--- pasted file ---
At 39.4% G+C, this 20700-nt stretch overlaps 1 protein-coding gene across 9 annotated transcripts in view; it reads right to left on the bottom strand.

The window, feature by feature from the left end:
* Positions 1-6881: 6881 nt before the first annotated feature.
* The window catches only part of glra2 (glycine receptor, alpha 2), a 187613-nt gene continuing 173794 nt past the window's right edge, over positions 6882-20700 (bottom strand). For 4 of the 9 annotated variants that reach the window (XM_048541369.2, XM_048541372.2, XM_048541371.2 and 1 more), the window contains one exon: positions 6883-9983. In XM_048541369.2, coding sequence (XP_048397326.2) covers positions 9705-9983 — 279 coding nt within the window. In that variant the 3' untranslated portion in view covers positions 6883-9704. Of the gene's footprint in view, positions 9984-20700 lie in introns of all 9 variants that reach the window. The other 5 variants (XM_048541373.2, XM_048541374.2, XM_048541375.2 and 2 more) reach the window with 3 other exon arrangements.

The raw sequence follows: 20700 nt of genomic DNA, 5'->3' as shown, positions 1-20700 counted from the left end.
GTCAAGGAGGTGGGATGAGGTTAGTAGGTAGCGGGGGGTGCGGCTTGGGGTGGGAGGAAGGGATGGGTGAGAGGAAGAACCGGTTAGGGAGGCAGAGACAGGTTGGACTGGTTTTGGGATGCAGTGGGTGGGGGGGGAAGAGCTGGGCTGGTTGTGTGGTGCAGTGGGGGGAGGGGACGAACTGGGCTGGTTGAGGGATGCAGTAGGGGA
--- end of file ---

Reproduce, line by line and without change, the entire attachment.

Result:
At 39.4% G+C, this 20700-nt stretch overlaps 1 protein-coding gene across 9 annotated transcripts in view; it reads right to left on the bottom strand.

The window, feature by feature from the left end:
* Positions 1-6881: 6881 nt before the first annotated feature.
* The window catches only part of glra2 (glycine receptor, alpha 2), a 187613-nt gene continuing 173794 nt past the window's right edge, over positions 6882-20700 (bottom strand). For 4 of the 9 annotated variants that reach the window (XM_048541369.2, XM_048541372.2, XM_048541371.2 and 1 more), the window contains one exon: positions 6883-9983. In XM_048541369.2, coding sequence (XP_048397326.2) covers positions 9705-9983 — 279 coding nt within the window. In that variant the 3' untranslated portion in view covers positions 6883-9704. Of the gene's footprint in view, positions 9984-20700 lie in introns of all 9 variants that reach the window. The other 5 variants (XM_048541373.2, XM_048541374.2, XM_048541375.2 and 2 more) reach the window with 3 other exon arrangements.

The raw sequence follows: 20700 nt of genomic DNA, 5'->3' as shown, positions 1-20700 counted from the left end.
GTCAAGGAGGTGGGATGAGGTTAGTAGGTAGCGGGGGGTGCGGCTTGGGGTGGGAGGAAGGGATGGGTGAGAGGAAGAACCGGTTAGGGAGGCAGAGACAGGTTGGACTGGTTTTGGGATGCAGTGGGTGGGGGGGGAAGAGCTGGGCTGGTTGTGTGGTGCAGTGGGGGGAGGGGACGAACTGGGCTGGTTGAGGGATGCAGTAGGGGA